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Classroom Accommodations For Dyslexic Students
Accommodations for Dyslexic StudentsAll accommodations are to be done as discreetly as possible – try not to draw undue attention to the student’s difficulties – they have enough trouble as it is. Frequently ask yourself, “if we have not successfully taught this skill to this child, how can we justify grading him or her down for that?” An accommodation is an alteration that gives a student the chance to successfully demonstrate what he/she knows. An accommodation does not guarantee success, but denying it guarantees failure. Fair does not mean treating everyone the same. Fair means providing what each student needs to have a chance to succeed in class.
Traditional ways of teaching spelling don’t work with dyslexic students. While we teach spelling a different way we ask that you:
1. Do not grade spelling tests and do not let student spend hours practicing spelling. – the student may take the test along with the others but don’t give a grade. Positive feedback is okay.
2. Do not mark down for spelling errors in other written work. The student's spelling will improve as he/she progresses through the program. Allow the students who have been instructed in its use to use the Franklin Spelling Ace on daily assignments.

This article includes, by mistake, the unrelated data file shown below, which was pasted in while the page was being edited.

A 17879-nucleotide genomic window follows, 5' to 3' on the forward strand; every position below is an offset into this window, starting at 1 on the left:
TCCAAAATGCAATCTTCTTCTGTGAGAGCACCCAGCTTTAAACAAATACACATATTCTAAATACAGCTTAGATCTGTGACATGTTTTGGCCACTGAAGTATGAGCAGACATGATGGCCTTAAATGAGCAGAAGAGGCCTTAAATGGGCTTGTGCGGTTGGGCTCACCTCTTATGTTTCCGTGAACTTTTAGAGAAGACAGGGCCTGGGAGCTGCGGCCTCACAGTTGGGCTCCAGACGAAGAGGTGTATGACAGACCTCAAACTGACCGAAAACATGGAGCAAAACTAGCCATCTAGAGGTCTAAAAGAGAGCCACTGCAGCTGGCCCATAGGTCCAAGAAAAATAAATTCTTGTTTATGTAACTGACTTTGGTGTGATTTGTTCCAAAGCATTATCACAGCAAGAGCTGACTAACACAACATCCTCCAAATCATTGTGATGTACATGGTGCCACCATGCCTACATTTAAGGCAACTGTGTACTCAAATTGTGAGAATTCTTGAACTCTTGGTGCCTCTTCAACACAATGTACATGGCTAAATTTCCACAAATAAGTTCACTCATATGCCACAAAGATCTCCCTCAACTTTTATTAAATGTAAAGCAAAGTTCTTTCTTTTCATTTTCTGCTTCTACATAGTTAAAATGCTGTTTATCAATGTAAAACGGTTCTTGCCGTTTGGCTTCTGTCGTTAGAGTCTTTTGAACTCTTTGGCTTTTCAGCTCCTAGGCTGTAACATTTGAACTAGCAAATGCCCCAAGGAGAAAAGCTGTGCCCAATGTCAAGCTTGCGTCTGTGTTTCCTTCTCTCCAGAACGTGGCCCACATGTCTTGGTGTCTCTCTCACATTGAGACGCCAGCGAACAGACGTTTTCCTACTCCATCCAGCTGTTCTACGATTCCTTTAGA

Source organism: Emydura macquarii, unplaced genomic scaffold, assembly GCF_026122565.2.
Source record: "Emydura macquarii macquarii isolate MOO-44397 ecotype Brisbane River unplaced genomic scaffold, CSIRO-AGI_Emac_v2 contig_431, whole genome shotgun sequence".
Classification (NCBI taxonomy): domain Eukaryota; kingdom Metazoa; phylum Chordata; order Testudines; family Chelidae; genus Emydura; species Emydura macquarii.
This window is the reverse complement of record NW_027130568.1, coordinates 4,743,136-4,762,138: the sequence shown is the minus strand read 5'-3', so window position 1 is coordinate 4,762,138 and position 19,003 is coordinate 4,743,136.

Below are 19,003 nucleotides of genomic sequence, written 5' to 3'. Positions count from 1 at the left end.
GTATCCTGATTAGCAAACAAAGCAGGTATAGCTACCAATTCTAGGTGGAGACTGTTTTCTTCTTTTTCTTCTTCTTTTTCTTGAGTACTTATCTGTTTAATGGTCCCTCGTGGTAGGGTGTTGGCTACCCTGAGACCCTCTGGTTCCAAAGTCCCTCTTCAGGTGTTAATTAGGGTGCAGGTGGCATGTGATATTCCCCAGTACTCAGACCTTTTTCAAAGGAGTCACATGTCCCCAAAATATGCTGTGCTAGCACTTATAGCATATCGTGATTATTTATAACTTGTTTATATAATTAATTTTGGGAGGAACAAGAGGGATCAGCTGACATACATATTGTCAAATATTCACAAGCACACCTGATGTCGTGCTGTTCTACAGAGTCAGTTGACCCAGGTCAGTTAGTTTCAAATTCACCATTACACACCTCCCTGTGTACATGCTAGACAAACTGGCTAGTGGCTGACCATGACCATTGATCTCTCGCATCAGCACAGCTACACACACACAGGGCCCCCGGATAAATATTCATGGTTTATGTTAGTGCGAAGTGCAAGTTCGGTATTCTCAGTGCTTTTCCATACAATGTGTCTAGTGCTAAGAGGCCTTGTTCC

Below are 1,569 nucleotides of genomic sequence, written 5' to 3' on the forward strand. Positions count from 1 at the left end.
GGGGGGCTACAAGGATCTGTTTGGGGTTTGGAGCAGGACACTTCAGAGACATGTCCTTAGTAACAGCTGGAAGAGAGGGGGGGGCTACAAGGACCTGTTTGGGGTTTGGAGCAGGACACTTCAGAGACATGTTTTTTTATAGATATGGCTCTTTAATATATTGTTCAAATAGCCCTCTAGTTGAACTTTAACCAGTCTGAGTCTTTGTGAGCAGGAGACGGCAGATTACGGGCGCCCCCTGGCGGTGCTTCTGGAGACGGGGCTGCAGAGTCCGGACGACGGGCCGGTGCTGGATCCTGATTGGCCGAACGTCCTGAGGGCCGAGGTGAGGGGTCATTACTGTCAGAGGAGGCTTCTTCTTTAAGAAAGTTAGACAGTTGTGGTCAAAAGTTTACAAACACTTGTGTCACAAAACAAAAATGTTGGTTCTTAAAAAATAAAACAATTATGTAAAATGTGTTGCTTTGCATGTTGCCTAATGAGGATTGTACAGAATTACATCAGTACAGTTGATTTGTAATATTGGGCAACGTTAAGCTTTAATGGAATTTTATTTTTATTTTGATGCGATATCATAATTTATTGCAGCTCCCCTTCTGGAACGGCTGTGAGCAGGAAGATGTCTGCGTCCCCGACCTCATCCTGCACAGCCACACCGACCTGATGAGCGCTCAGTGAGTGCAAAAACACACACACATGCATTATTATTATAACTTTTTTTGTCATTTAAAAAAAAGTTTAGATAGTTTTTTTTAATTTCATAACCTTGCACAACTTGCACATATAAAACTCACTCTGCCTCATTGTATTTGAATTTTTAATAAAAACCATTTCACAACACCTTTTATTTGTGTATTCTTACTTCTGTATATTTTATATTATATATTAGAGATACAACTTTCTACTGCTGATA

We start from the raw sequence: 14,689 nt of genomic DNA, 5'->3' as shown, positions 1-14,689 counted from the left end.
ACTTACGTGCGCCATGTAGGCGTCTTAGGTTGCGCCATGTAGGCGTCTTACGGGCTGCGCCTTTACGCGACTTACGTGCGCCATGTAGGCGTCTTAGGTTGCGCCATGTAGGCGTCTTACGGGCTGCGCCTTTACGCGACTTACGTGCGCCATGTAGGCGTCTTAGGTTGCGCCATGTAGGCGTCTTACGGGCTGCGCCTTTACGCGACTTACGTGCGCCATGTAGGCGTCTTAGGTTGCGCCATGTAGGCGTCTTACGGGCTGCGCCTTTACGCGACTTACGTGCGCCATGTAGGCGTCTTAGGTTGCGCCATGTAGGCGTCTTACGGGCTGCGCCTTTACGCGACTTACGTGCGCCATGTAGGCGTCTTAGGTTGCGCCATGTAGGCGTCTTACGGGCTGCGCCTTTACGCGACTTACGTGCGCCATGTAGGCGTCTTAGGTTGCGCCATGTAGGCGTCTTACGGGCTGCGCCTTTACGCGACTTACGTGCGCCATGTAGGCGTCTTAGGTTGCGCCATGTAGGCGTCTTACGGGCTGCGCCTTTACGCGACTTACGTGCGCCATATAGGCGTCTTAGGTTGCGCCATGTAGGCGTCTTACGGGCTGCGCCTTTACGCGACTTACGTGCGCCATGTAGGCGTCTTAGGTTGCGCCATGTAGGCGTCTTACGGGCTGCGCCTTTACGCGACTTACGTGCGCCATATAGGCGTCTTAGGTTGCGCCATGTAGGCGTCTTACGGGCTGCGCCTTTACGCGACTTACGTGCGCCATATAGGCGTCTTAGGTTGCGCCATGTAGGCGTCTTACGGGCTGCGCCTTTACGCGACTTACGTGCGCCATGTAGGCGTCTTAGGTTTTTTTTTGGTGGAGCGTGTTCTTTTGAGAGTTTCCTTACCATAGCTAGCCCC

3. Never ask the student to use the dictionary to find out how to spell a word. The purpose of a dictionary is to give the meaning, pronunciation, and etymology of a word, not to teach spelling. Allow the student to use a Franklin Spelling Ace or word processor to look up spelling if parent has provided one.
4. Do not trade papers to grade the test.
Our students can more easily access grade level subjects through listening but, because they are below grade level in reading, they can not learn through reading. While we teach reading a different way we ask that you:
1. Provide textbooks and literature in audio version.
2. For SSR or DEAR, allow all students the option of listening to books. It is far preferable to listen to a book that is at or above grade level than to force a student to read a less mature book that is below his or her interest level.
ACCOMMODATIONS TO REDUCE ANXIETY
AND PUBLIC HUMILIATION:
Our students are publicly humiliated on a daily basis for poor spelling, handwriting and reading. It makes many of our students sick and anxious. As we teach them to read and spell, they gain confidence. While they are learning to read and spell with a different method we ask that you:
1. Establish a classroom environment where making a mistake is safe.
2. Never force participation in a spelling bee.
3. Never force the student to read out loud in front of others, unless he/she volunteers or has a chance to practice the passage ahead of time.
4. Never force student to write on the board where others can see spelling mistakes and terrible handwriting.
5. Never collect or distribute papers down the row where handwriting, spelling and mistakes are made public.
6. Never allow other students to correct his assignments or grade his tests.
7. Never call on him in class unless he volunteers by raising hand. If he does volunteer, please call on him first when possible. He/she may only have one answer, while others may have backup options.
ACCOMMODATIONS FOR DYSGRAPHIA